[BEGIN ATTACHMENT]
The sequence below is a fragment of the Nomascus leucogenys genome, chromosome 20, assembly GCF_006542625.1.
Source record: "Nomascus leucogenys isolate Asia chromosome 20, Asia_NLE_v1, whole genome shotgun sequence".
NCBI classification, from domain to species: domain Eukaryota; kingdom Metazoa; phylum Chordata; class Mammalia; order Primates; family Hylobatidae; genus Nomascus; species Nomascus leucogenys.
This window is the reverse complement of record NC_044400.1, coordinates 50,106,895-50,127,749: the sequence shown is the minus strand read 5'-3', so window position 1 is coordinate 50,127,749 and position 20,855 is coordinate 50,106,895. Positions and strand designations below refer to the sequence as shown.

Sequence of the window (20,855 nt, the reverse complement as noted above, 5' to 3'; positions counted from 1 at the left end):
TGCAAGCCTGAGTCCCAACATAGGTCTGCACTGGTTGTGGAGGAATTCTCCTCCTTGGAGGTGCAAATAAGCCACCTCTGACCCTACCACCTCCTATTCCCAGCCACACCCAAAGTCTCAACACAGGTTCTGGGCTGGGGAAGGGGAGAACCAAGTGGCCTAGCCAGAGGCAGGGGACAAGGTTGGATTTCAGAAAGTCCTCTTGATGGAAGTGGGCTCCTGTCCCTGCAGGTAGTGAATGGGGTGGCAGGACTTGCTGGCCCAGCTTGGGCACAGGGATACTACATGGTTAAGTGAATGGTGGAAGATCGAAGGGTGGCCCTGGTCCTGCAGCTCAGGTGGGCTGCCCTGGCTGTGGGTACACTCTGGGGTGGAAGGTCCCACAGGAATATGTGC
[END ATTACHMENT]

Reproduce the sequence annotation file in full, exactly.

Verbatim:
The sequence below is a fragment of the Nomascus leucogenys genome, chromosome 20, assembly GCF_006542625.1.
Source record: "Nomascus leucogenys isolate Asia chromosome 20, Asia_NLE_v1, whole genome shotgun sequence".
NCBI classification, from domain to species: domain Eukaryota; kingdom Metazoa; phylum Chordata; class Mammalia; order Primates; family Hylobatidae; genus Nomascus; species Nomascus leucogenys.
This window is the reverse complement of record NC_044400.1, coordinates 50,106,895-50,127,749: the sequence shown is the minus strand read 5'-3', so window position 1 is coordinate 50,127,749 and position 20,855 is coordinate 50,106,895. Positions and strand designations below refer to the sequence as shown.

Sequence of the window (20,855 nt, the reverse complement as noted above, 5' to 3'; positions counted from 1 at the left end):
TGCAAGCCTGAGTCCCAACATAGGTCTGCACTGGTTGTGGAGGAATTCTCCTCCTTGGAGGTGCAAATAAGCCACCTCTGACCCTACCACCTCCTATTCCCAGCCACACCCAAAGTCTCAACACAGGTTCTGGGCTGGGGAAGGGGAGAACCAAGTGGCCTAGCCAGAGGCAGGGGACAAGGTTGGATTTCAGAAAGTCCTCTTGATGGAAGTGGGCTCCTGTCCCTGCAGGTAGTGAATGGGGTGGCAGGACTTGCTGGCCCAGCTTGGGCACAGGGATACTACATGGTTAAGTGAATGGTGGAAGATCGAAGGGTGGCCCTGGTCCTGCAGCTCAGGTGGGCTGCCCTGGCTGTGGGTACACTCTGGGGTGGAAGGTCCCACAGGAATATGTGC